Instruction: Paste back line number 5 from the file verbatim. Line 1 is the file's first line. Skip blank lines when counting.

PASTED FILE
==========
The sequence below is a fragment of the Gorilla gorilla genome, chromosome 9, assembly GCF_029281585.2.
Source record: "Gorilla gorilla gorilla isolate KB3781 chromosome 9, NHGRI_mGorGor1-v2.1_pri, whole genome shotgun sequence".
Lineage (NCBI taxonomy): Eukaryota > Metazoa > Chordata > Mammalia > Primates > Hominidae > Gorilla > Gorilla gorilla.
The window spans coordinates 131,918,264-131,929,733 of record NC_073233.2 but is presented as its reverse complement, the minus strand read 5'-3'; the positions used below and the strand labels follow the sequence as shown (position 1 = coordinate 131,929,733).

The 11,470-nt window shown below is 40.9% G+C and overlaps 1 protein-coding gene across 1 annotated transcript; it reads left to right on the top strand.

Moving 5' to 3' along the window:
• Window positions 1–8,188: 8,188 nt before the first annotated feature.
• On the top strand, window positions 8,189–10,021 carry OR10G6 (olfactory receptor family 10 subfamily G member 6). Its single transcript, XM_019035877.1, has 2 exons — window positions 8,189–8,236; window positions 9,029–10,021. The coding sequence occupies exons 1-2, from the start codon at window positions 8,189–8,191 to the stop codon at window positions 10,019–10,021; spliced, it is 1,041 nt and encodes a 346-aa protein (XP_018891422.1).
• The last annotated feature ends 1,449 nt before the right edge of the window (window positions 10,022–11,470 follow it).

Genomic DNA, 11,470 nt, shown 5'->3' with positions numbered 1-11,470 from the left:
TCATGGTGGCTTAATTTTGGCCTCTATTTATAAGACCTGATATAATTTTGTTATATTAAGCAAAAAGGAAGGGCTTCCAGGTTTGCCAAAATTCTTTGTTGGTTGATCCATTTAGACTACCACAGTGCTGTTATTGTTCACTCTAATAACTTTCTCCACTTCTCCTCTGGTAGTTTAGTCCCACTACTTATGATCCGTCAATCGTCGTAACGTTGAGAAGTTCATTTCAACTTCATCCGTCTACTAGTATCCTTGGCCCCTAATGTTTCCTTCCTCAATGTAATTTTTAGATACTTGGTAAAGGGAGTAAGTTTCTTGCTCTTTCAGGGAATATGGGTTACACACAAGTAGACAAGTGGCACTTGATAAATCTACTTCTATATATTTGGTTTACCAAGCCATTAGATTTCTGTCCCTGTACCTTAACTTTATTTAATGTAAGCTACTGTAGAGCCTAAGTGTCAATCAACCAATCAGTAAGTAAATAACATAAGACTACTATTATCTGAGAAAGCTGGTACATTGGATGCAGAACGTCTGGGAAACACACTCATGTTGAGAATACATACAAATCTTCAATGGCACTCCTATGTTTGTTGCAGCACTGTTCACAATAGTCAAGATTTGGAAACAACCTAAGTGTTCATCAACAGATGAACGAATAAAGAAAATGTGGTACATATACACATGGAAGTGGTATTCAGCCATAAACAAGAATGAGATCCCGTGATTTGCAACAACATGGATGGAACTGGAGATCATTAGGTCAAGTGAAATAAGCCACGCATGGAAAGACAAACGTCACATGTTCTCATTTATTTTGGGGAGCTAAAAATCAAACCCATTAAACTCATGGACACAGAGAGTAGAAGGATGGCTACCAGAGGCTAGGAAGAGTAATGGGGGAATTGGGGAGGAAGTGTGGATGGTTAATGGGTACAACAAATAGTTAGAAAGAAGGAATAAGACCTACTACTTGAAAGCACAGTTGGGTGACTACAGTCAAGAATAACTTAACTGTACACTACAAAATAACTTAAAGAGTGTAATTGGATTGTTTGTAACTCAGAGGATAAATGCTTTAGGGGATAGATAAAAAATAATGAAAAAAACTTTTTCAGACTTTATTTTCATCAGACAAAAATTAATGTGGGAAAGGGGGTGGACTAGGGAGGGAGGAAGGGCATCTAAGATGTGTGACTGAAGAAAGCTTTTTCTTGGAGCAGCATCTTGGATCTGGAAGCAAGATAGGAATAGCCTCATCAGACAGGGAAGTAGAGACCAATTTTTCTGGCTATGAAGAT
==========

The 11,470-nt window shown below is 40.9% G+C and overlaps 1 protein-coding gene across 1 annotated transcript; it reads left to right on the top strand.